Let’s Commiserate over Commissary and other Prison BS

I hate when people post bullshit memes like the one below [p.s. Sorry for the language, Grammy].

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First of all, this argument is just idiotic and ignorant because school kids can AND do get free or reduced meals if they qualify. In fact, the National School Lunch Program reports that 31 million children benefit from their program.

Secondly, those who are incarcerated are by no means “livin’ it up,” enjoying these “free” meals you speak of.  The Marshall Project, a nonpartisan, nonprofit news organization that seeks to create and sustain a sense of national urgency about the U.S. criminal justice system, provides more context in their article, “What’s In a Prison Meal.”

The Marshall Project reminds us that we live in Capitalist AmeriKKKa, where legislators advocate for decreasing the number of meals served to those incarcerated, all in the name of… you guessed it! Saving money.

I mean, who needs or deserves to eat quality, nutritional… shoot, even just edible food. Right? That’s so 2000 and late (almost as late as that corny joke).

Bull shit. [p.s. Sorry for the language, Grammy] but I’m pissed…. [oops, sorry again!]

On average, the daily cost to feed a person incarcerated is about $2.00 to $3.00.

Now, I’m C-H-E-A-P but I’m not that cheap. Untitled.png

That can’t even buy me a condiment that I must use because I like all my food saucy! There’s no such thing as “too much sauce.” Sorry, Future, you’re wrong on that one.

You tell me how you would sustain yourself on $3.00 a day.

Trust me, my cheap behind would LOVE to know.

To supplement the lack of food those incarcerated are provided, family and friends often provide funds or make direct commissary purchases on behalf of their loved one.

And let me tell you, that shit (literally, shit…because commissary often only offers bullshit food too), ain’t cheap [Dang, I should have just issued a blanket sorry for the language, Grammy].

With my brother currently incarcerated, I find my cheap behind making major life decisions.

Do I spend $3.00 on ONE can of off-brand tuna, knowing darn well I could buy a four pack of Starkist for that price at the grocery store? Maybe I’ll buy a pickle in a bag. Of course, pickles– especially, pickles in a bag- are comfort food. Right? But for $1.30 I could buy a jar of pickles. Bump that. Ramen! Ah, of course, Ramen! You can’t go wrong with Ramen! Oooop… for $1.00 a pack, yes… yes, you can go wrong with Ramen.

Now I’m sitting here feeling guilty, sipping on my fresh pineapple juice, debating if my brother “deserves” the human right of eating. I even found myself saying, “$1.89 for a pack of Koolaid? Bump that. That nigga can drink water.”  

It’s sickening.

And oppressive. 

And morally wrong.

Thankfully, I have the economic privilege to afford that $1.89 pack of Koolaid.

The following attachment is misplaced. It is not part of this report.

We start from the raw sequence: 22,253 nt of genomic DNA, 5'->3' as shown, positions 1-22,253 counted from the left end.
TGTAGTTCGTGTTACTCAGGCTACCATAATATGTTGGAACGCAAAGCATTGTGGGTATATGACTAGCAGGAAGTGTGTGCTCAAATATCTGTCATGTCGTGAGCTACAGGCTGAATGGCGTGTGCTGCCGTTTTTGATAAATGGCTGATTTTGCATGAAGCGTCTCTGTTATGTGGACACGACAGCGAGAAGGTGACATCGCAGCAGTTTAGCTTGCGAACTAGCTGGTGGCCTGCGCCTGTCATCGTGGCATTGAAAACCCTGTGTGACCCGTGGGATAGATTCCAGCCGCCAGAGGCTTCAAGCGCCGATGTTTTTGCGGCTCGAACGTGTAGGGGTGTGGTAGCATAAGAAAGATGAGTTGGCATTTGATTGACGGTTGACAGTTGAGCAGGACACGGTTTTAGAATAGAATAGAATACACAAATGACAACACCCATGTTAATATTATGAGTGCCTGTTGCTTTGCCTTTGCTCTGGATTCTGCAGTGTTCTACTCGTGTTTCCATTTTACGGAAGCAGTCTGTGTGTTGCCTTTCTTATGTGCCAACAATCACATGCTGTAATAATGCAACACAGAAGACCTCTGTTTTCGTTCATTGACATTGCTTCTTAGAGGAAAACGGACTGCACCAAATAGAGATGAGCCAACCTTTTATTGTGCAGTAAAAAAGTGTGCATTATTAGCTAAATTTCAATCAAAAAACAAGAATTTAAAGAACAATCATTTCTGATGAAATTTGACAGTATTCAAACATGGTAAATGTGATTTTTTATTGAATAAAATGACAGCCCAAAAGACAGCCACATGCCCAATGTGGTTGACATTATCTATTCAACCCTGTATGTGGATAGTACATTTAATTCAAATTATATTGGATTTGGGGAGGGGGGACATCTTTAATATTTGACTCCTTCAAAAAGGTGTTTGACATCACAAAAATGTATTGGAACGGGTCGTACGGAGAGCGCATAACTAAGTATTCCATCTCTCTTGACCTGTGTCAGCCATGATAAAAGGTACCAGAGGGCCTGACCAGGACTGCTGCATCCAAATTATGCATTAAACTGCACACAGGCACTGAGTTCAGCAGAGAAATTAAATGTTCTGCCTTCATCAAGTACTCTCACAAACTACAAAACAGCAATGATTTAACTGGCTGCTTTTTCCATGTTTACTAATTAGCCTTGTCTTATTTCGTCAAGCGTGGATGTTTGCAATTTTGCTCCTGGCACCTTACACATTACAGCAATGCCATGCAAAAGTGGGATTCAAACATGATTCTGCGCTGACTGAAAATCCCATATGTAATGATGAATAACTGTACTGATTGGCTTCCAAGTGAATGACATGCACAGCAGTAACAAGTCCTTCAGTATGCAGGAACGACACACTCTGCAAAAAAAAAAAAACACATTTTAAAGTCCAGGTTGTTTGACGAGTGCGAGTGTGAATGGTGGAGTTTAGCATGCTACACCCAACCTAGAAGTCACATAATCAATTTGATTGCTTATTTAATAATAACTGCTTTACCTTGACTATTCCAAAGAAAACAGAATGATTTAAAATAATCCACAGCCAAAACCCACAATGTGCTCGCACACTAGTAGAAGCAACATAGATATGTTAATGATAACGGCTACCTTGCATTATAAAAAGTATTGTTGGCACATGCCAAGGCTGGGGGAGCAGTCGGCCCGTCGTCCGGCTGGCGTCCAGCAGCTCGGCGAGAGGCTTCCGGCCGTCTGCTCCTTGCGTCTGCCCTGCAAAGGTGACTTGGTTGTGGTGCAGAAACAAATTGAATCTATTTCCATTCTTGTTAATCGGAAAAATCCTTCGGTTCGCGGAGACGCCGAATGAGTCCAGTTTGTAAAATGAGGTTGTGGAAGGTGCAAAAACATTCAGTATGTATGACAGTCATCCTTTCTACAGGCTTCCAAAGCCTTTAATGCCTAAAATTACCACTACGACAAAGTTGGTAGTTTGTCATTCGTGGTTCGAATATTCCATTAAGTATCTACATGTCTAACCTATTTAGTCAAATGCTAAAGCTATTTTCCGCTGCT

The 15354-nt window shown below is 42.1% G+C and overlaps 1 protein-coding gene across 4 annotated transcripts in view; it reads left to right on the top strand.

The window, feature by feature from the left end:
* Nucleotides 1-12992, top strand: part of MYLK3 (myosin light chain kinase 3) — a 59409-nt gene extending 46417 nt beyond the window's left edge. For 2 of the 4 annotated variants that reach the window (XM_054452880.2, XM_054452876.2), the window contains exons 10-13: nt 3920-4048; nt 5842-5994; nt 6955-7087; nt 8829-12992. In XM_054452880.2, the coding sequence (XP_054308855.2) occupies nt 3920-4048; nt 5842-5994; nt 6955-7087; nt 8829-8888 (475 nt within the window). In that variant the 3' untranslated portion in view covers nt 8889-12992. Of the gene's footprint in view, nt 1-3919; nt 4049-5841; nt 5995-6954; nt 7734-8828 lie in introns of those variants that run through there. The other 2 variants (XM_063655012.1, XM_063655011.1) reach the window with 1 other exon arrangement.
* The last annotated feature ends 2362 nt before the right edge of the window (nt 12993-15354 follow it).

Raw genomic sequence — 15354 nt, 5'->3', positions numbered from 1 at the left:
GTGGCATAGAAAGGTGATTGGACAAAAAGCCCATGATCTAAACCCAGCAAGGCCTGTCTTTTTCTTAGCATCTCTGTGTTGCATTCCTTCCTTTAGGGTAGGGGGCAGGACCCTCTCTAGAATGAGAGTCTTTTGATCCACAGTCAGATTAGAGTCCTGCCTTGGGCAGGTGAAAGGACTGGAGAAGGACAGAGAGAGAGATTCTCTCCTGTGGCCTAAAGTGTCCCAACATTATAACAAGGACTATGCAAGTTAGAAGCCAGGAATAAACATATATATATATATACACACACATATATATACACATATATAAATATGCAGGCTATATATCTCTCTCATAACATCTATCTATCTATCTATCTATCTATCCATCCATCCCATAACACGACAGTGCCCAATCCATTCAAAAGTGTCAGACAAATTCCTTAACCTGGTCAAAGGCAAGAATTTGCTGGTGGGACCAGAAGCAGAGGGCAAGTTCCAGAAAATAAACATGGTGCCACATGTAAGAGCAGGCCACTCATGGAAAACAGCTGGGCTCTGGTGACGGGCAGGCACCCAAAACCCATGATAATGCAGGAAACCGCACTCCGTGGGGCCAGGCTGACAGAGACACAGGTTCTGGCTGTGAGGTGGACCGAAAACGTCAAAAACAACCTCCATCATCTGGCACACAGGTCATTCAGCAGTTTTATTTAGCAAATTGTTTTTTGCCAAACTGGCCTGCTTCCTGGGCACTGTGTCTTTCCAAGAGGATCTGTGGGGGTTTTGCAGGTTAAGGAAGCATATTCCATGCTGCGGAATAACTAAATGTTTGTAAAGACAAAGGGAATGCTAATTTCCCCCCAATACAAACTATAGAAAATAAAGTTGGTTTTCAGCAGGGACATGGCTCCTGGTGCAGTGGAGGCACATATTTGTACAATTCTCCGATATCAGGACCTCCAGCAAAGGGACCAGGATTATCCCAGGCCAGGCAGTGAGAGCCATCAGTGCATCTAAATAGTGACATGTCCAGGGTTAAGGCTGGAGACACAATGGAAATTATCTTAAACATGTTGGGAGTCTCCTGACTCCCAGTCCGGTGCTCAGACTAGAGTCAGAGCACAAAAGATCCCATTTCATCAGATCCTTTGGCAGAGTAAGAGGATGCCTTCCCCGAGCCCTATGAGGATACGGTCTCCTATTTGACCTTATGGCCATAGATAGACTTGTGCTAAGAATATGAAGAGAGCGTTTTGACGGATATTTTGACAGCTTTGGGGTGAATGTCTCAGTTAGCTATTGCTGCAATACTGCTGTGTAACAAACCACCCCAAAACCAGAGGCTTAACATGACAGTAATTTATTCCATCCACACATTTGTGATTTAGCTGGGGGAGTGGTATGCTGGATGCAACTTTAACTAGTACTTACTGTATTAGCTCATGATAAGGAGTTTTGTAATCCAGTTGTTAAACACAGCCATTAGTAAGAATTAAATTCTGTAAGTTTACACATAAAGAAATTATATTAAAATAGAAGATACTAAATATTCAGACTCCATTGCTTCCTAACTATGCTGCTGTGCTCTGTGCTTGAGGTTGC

But what about those who don’t have the privilege to supplement the lack of food their loved one receives? If they had the money to pay for that oppressive Koolaid you’re dishin’ up, I’m sure they would. But it’s likely they don’t since we know the relationship between economic inequality/disparity and prison involvement.

Oh, I know what you conservatives are thinking! They work in jail. They can buy their own overpriced Koolaid. Duh!

I suppose you’re right… in theory.

Assuming someone working in– or enslaved in, as I like to say when it comes to this “work” thing you talk about- a privately-run prison works 11 hours at the lowest rate of 17 cents -YES, CENTS- per hour, they could afford that cup of Koolaid after 11 hours. However, this would take two days for them to earn because, at said facility, they cannot work more than six hours per day.

There we go. Problem solved.

Two days later and you can have all the Koolaid you want.

Well, not all the Koolaid.images.jpg

Just one glass, technically.

…. okay, now back to reality. You know, the reality where a Koolaid packet cost 15 cents; but that’s none of my business. 

You’re not paying $1.89 for a pack of Koolaid.

I damn sure ain’t paying $1.89 for a pack of Koolaid [Sorry, Grams. Language, I know…]. 

So why are we accepting this for those who are incarcerated? People who are probably incarcerated because of historical and systemic oppression… you know, those people who get ungodly sentences for low-level, non-violent crimes. Yeah, those Black and Brown people Because it IS about Race! Or, those people who are likely in jail as a result of a crime they committed due to an addiction, often resulting from unaddressed trauma.

Hey Capitalists: You’re already enslaving these people… do you really need to make a quick buck off of them and their family too?

5a42d93968de4cd66e363695cd57ef089c154637c613fae609967193847ae1a0.jpgI usually don’t condemn people to hell but I’d say there is a first class ticket with your Capitalist name on it if you advocate for or enforce these barbaric policies, let alone find them to be acceptable or deserving.

Just kidding. I just like that Oprah meme, in any fashion. But seriously, you may not be going to hell. I don’t know. It’s not my place to judge you on your lack of moral integrity.


Before you think I’m getting all radical, please know, I obviously believe in offender accountability. I work in the violence prevention field and see first hand the impact on individuals and society when perpetrators are not held accountable for their actions.

Despite that, I am a FIRM believer that regardless of what an incarcerated person has actually done or are accused of doing, they’re still humans; humans who deserve to be afforded basic human rights (i.e., food).

Even Maslow knows that.

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